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Wednesday, August 17, 2022
Abuja, Nigeria, Feb 3 2022 (IPS) - Seidu Ishaiku lives in the hope that his children will succeed. He and his family live with about 300 other residents in the Alheri leprosy colony outside Nigeria’s Federal Capital Territory Abuja.
“They (our children) are obviously our future and hope,” Ishaiku says. “We don’t want our children to constitute a nuisance to society. We want them to succeed and become great people in future.”
He was speaking to IPS a few days before World Leprosy Day commemorated this year on January 30.
The colony is in poor shape. The houses are dilapidated, there are few basic sanitation facilities, no sewage system, and the water tank at the clinic is empty. However, the borehole near their homes does guarantee a steady supply of water.
Most of the community are forced to stay in the facility long after they are cured – and survive on subsistence farming and petty trading while their children collect firewood and hawk to make ends meet for the family.
According to the residents, the facility has been open for 16 years, and even when cured of leprosy, the families continue to live there.
Terver Anyor, the head of Business Development for The Leprosy Mission Nigeria, said stigma, myths and misconceptions around the disease mean that people affected by the disease end up living in appalling conditions outside the mainstream society. The residents recognise The Leprosy Mission Nigeria as one of the NGOs that regularly assists them.
“Many people think that because one has a disability, maybe the fingers or the feet disease are off, then they suppose that that person has leprosy, even though that person is cured,” Anyor says. He explained The Leprosy Mission Nigeria, along with other organisations, would, over this period, be involved in awareness campaigns to sensitise people on the reality of the disease.
The awareness campaign included outreach on radio, media briefings and marches to public places in Abuja. The campaign, funded by the Sasakawa Health Foundation, will help disseminate facts about the disease.
“We aim to work towards the zero-transmission of leprosy … And we are also working towards achieving zero discrimination and zero disabilities due to leprosy,” Anyor says.
“Because of discrimination, people who are affected by leprosy don’t get jobs, and also don’t get to access social services like every other person.”
The children benefit from free education, but the headteacher of Alheri primary school, Aliyu Bashiru Kwali, says their parent’s conditions impact the children. He says many children go onto the streets to hawk as soon as school closes – some return at 10 pm, but others stay out the whole night. They return, he says, “with sleepy eyes”, and this means they cannot concentrate.
“The students having hawk on the streets to make ends meet for their parents is not helping matters, and we cannot stop them, because if they don’t hawk, they will not eat, their parents are incapacitated, so the huge responsibility falls on them at a young age,” Kwali says.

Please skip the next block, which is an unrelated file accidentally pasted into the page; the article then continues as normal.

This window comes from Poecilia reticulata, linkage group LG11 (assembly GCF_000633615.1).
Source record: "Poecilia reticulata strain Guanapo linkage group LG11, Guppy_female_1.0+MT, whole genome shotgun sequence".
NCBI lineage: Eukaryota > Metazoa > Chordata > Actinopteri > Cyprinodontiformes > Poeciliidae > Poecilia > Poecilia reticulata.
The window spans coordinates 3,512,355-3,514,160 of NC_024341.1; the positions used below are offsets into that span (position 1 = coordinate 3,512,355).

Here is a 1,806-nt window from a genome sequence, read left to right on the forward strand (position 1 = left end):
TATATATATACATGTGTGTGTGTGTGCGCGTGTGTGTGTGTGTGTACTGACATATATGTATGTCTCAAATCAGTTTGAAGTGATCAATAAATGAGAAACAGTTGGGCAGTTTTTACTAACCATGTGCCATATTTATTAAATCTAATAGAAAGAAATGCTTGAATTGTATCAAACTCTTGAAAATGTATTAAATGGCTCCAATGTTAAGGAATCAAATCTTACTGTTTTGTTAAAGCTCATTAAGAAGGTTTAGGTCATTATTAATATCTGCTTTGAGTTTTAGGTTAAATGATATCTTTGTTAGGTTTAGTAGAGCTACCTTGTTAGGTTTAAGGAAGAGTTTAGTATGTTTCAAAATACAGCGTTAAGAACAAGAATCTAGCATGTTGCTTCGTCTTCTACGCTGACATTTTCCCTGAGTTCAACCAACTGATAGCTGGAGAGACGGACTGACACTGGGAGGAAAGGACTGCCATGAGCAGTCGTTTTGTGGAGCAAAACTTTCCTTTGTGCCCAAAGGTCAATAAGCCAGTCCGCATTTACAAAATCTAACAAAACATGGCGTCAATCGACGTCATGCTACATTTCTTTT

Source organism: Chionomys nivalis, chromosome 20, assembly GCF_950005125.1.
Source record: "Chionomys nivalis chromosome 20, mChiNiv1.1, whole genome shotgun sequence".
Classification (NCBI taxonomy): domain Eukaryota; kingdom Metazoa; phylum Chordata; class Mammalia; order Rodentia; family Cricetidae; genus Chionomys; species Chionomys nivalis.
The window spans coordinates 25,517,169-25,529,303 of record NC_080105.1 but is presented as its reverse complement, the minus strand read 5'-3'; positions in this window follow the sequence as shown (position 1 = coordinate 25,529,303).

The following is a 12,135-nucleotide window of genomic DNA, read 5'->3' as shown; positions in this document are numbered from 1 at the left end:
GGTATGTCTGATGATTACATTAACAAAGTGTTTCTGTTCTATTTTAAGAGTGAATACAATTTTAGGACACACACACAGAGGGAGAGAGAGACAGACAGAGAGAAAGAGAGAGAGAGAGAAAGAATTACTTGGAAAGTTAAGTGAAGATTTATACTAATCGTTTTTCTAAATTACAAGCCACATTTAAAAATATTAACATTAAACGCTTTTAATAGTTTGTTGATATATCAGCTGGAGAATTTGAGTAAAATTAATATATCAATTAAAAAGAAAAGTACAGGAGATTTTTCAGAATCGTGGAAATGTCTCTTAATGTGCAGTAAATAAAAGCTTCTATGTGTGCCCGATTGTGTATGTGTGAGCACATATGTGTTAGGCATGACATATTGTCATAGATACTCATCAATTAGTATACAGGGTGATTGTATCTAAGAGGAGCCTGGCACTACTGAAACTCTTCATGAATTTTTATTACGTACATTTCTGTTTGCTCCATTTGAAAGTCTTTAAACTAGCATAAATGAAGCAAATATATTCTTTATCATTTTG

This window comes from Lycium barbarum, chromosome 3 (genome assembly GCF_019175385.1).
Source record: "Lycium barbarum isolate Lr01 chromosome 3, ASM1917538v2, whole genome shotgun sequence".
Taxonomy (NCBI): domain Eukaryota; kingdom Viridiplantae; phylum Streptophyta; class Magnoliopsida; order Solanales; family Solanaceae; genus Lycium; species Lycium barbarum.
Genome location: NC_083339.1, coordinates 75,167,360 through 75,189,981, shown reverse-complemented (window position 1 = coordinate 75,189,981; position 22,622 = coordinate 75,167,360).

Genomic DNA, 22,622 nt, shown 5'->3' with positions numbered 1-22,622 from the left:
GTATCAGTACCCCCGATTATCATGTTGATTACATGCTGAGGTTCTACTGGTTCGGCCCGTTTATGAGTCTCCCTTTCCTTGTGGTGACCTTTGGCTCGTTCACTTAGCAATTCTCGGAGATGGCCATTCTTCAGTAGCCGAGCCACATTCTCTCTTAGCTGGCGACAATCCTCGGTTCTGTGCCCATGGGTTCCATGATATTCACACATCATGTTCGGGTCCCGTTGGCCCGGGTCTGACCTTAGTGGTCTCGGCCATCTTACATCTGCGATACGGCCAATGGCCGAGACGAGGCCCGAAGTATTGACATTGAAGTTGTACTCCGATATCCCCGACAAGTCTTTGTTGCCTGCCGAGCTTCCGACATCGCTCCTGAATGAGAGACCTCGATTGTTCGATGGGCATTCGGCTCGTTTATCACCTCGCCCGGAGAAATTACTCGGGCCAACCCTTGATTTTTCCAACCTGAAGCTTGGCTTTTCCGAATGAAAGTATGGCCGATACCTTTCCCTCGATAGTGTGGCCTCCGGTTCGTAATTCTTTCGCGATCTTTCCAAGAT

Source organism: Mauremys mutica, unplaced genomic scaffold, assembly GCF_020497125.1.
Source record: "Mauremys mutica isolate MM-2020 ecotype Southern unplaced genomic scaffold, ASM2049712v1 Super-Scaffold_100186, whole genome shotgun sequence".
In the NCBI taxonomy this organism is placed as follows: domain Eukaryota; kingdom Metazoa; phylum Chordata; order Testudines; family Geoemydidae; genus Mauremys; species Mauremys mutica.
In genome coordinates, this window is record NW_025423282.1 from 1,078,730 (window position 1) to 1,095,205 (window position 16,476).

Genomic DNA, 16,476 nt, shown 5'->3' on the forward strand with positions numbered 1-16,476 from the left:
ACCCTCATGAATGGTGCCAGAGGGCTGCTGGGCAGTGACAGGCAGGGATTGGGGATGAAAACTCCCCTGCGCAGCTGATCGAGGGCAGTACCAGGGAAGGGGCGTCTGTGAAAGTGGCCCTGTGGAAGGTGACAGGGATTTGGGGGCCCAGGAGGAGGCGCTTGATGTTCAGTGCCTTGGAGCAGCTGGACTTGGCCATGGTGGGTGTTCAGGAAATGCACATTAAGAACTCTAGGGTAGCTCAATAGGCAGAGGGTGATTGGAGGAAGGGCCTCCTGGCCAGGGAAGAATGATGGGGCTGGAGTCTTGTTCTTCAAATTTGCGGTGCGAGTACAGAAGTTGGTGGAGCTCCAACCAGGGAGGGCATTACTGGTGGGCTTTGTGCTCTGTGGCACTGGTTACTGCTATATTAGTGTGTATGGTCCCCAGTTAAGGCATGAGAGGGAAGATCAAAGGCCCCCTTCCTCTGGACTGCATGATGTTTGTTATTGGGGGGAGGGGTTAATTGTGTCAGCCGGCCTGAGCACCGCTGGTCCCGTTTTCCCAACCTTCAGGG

For many residents, their reality is complex and their anger palpable.
Ali Isah, the residents’ leader, says the Covid-19 pandemic exacerbated their poor living conditions.
“We have got no intervention from Government, and we are confined here and dare not go out to beg, or else we would be maltreated by security operatives,” he says of the impact of Covid protocols. He said they once had to endure a charade where government officials brought three trailers of rice, dignitaries, and media, but when they left, the community only received three bags.
“As the head of the persons affected by leprosy, my family and I got less than a quarter of a bag of rice, which was barely enough to sustain us for three days. We struggled to survive during the lockdown with no hope in sight,” Isah says. “Our rights to freedom of religion and association have been denied us. We cannot pray in public because security operatives will deal with us. We have been ostracised.”
Lilibeth Evarestus knows first-hand about the plight of people affected by Hansen’s disease, as leprosy is also known. She is a lawyer who was once had the disease.
She now runs the Purple Hope Initiative – a non-profit for women and children affected by the disease in Lagos.
“As a person that has experienced Hansen’s disease, I faced a lot of discrimination and stigmatisation based on people’s wrong information about the disease,” she told IPS.
“I then decided to go into advocacy to create awareness and disseminate the right information about the disease. Thank goodness as a lawyer and human rights activist, I have been using my office to fight for our rights.”
Purple Hope is all about “restoring hope,” she says.
This echoes the sentiments of the WHO Goodwill Ambassador for Leprosy Elimination, Yohei Sasakawa, who says of his life’s work with people affected by leprosy: “I would like to create a society where everyone feels fully engaged, able to express their opinions, and appreciated. The coming era must be one of diversity, and for that, we need social inclusion. There is such ability and potential in the world, and to have everyone participate in society will create a truly wonderful future.”
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